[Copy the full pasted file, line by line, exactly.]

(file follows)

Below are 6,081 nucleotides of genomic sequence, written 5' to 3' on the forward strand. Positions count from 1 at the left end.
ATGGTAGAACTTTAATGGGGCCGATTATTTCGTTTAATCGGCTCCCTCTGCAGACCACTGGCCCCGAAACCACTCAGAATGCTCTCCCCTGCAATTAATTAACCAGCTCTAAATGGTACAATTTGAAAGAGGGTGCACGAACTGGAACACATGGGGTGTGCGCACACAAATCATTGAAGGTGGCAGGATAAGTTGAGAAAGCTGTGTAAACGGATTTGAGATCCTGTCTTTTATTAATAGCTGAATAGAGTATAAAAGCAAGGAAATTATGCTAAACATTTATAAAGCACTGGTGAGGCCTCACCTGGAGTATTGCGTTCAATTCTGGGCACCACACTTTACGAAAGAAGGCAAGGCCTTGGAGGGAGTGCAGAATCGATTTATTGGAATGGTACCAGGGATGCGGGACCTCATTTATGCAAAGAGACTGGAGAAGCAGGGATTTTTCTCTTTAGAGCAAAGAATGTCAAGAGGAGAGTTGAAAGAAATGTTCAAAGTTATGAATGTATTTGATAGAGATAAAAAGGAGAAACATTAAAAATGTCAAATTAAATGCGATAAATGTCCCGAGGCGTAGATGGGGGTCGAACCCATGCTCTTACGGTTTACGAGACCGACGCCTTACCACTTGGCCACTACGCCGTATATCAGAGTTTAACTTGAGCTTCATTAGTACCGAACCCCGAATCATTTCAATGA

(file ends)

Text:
Below are 6,081 nucleotides of genomic sequence, written 5' to 3' on the forward strand. Positions count from 1 at the left end.
ATGGTAGAACTTTAATGGGGCCGATTATTTCGTTTAATCGGCTCCCTCTGCAGACCACTGGCCCCGAAACCACTCAGAATGCTCTCCCCTGCAATTAATTAACCAGCTCTAAATGGTACAATTTGAAAGAGGGTGCACGAACTGGAACACATGGGGTGTGCGCACACAAATCATTGAAGGTGGCAGGATAAGTTGAGAAAGCTGTGTAAACGGATTTGAGATCCTGTCTTTTATTAATAGCTGAATAGAGTATAAAAGCAAGGAAATTATGCTAAACATTTATAAAGCACTGGTGAGGCCTCACCTGGAGTATTGCGTTCAATTCTGGGCACCACACTTTACGAAAGAAGGCAAGGCCTTGGAGGGAGTGCAGAATCGATTTATTGGAATGGTACCAGGGATGCGGGACCTCATTTATGCAAAGAGACTGGAGAAGCAGGGATTTTTCTCTTTAGAGCAAAGAATGTCAAGAGGAGAGTTGAAAGAAATGTTCAAAGTTATGAATGTATTTGATAGAGATAAAAAGGAGAAACATTAAAAATGTCAAATTAAATGCGATAAATGTCCCGAGGCGTAGATGGGGGTCGAACCCATGCTCTTACGGTTTACGAGACCGACGCCTTACCACTTGGCCACTACGCCGTATATCAGAGTTTAACTTGAGCTTCATTAGTACCGAACCCCGAATCATTTCAATGA